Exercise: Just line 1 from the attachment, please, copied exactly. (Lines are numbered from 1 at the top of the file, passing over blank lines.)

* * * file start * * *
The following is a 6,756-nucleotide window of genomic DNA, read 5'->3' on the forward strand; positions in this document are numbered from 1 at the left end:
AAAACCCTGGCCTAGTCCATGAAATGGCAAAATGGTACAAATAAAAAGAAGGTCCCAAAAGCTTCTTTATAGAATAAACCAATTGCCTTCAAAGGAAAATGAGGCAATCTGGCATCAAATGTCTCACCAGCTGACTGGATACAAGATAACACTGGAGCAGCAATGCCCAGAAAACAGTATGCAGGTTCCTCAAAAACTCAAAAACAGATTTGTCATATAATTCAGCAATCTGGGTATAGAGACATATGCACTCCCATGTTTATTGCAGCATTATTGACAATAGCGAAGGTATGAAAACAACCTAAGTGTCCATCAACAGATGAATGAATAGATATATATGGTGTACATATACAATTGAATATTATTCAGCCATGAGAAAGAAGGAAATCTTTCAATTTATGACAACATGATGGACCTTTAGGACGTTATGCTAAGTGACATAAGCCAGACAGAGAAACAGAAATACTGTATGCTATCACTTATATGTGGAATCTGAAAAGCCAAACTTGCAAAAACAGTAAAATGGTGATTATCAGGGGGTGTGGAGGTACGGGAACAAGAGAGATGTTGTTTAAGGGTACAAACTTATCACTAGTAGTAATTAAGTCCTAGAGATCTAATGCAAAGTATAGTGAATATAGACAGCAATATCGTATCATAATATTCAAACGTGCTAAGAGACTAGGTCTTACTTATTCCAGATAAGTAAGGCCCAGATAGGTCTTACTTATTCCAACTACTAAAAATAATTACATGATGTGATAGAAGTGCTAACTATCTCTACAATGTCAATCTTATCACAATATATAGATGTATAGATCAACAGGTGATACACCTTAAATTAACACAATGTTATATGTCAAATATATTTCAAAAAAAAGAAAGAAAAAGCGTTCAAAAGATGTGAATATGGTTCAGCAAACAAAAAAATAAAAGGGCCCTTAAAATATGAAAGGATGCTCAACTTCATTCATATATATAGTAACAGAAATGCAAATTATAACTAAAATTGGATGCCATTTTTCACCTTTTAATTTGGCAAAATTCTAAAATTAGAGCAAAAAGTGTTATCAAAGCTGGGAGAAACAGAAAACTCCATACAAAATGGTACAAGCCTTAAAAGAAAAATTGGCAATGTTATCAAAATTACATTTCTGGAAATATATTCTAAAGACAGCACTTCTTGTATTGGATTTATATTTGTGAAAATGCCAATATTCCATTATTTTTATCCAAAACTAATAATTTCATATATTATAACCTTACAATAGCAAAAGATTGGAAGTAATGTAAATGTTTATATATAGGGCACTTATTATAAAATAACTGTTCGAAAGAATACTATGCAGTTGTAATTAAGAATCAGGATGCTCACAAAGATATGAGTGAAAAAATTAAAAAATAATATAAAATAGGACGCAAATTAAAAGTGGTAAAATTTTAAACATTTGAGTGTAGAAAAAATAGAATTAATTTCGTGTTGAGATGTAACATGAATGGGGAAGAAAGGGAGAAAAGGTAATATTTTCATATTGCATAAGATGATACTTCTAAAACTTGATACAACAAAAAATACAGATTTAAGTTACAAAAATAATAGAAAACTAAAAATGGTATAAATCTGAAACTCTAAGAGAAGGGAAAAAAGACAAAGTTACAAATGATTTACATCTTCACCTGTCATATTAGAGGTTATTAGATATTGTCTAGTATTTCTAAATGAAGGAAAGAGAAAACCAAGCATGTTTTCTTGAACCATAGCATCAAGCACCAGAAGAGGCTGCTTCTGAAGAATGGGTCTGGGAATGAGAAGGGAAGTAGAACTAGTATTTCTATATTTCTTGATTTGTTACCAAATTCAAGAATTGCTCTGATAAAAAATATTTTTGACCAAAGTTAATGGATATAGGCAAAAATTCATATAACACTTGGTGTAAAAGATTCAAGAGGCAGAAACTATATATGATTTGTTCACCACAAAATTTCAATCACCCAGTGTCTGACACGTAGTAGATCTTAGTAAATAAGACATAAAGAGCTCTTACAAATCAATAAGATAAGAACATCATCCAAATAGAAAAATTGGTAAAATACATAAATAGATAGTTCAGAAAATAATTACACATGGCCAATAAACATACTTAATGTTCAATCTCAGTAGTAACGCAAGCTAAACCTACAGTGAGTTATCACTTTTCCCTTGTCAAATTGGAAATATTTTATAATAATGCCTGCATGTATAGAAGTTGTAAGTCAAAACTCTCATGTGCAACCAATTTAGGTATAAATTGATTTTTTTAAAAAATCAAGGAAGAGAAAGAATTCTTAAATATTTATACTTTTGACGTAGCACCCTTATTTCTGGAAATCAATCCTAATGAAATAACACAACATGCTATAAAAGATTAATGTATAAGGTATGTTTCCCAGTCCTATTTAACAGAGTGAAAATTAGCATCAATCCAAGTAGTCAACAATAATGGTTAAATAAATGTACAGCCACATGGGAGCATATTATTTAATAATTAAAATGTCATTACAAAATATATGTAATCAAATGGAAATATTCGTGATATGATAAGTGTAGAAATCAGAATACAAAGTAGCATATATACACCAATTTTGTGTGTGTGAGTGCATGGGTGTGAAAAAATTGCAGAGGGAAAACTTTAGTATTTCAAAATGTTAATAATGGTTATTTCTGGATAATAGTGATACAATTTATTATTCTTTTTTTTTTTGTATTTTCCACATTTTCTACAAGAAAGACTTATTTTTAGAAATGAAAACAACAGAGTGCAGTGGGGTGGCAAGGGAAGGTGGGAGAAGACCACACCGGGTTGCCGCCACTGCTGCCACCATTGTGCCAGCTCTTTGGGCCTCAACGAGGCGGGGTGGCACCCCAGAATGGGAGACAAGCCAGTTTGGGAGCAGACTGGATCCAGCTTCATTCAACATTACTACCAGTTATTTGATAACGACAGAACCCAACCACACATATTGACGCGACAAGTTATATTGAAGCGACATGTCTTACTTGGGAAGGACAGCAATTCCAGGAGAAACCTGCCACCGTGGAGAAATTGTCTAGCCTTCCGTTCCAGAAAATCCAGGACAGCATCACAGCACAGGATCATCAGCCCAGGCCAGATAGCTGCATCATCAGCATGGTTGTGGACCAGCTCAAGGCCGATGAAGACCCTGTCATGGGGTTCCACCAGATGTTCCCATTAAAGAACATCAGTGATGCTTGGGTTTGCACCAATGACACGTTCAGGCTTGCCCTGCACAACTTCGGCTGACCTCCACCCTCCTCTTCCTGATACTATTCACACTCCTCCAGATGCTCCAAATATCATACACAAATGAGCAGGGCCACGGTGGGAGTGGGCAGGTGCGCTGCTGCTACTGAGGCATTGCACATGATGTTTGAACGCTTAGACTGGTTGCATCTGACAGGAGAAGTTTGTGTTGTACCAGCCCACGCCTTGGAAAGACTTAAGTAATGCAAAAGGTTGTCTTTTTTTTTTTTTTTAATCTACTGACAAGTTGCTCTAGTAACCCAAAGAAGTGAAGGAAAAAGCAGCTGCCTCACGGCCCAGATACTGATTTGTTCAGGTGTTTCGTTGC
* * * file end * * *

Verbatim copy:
The following is a 6,756-nucleotide window of genomic DNA, read 5'->3' on the forward strand; positions in this document are numbered from 1 at the left end: